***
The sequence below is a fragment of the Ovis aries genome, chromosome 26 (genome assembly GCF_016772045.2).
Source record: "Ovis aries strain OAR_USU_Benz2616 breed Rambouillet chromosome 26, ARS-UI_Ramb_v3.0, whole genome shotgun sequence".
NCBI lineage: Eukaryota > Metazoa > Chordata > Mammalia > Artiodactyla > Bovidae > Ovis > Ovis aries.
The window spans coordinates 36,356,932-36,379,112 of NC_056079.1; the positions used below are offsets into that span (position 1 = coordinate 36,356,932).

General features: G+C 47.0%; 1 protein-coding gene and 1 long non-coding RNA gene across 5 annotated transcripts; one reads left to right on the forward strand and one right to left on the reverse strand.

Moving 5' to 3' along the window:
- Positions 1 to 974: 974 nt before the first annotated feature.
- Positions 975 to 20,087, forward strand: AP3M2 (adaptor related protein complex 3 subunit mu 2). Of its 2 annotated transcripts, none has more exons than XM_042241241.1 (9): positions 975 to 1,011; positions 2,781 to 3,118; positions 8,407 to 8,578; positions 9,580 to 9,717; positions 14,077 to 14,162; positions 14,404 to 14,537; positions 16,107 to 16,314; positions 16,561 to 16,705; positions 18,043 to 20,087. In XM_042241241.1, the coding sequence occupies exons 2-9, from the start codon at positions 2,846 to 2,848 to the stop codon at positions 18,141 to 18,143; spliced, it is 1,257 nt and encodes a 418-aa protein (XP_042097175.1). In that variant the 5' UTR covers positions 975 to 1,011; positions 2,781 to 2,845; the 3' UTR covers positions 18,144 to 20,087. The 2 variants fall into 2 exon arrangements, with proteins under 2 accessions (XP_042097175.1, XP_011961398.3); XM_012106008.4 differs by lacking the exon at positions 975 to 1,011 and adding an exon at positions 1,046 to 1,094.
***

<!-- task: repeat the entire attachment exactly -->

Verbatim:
The sequence below is a fragment of the Ovis aries genome, chromosome 26 (genome assembly GCF_016772045.2).
Source record: "Ovis aries strain OAR_USU_Benz2616 breed Rambouillet chromosome 26, ARS-UI_Ramb_v3.0, whole genome shotgun sequence".
NCBI lineage: Eukaryota > Metazoa > Chordata > Mammalia > Artiodactyla > Bovidae > Ovis > Ovis aries.
The window spans coordinates 36,356,932-36,379,112 of NC_056079.1; the positions used below are offsets into that span (position 1 = coordinate 36,356,932).

General features: G+C 47.0%; 1 protein-coding gene and 1 long non-coding RNA gene across 5 annotated transcripts; one reads left to right on the forward strand and one right to left on the reverse strand.

Moving 5' to 3' along the window:
- Positions 1 to 974: 974 nt before the first annotated feature.
- Positions 975 to 20,087, forward strand: AP3M2 (adaptor related protein complex 3 subunit mu 2). Of its 2 annotated transcripts, none has more exons than XM_042241241.1 (9): positions 975 to 1,011; positions 2,781 to 3,118; positions 8,407 to 8,578; positions 9,580 to 9,717; positions 14,077 to 14,162; positions 14,404 to 14,537; positions 16,107 to 16,314; positions 16,561 to 16,705; positions 18,043 to 20,087. In XM_042241241.1, the coding sequence occupies exons 2-9, from the start codon at positions 2,846 to 2,848 to the stop codon at positions 18,141 to 18,143; spliced, it is 1,257 nt and encodes a 418-aa protein (XP_042097175.1). In that variant the 5' UTR covers positions 975 to 1,011; positions 2,781 to 2,845; the 3' UTR covers positions 18,144 to 20,087. The 2 variants fall into 2 exon arrangements, with proteins under 2 accessions (XP_042097175.1, XP_011961398.3); XM_012106008.4 differs by lacking the exon at positions 975 to 1,011 and adding an exon at positions 1,046 to 1,094.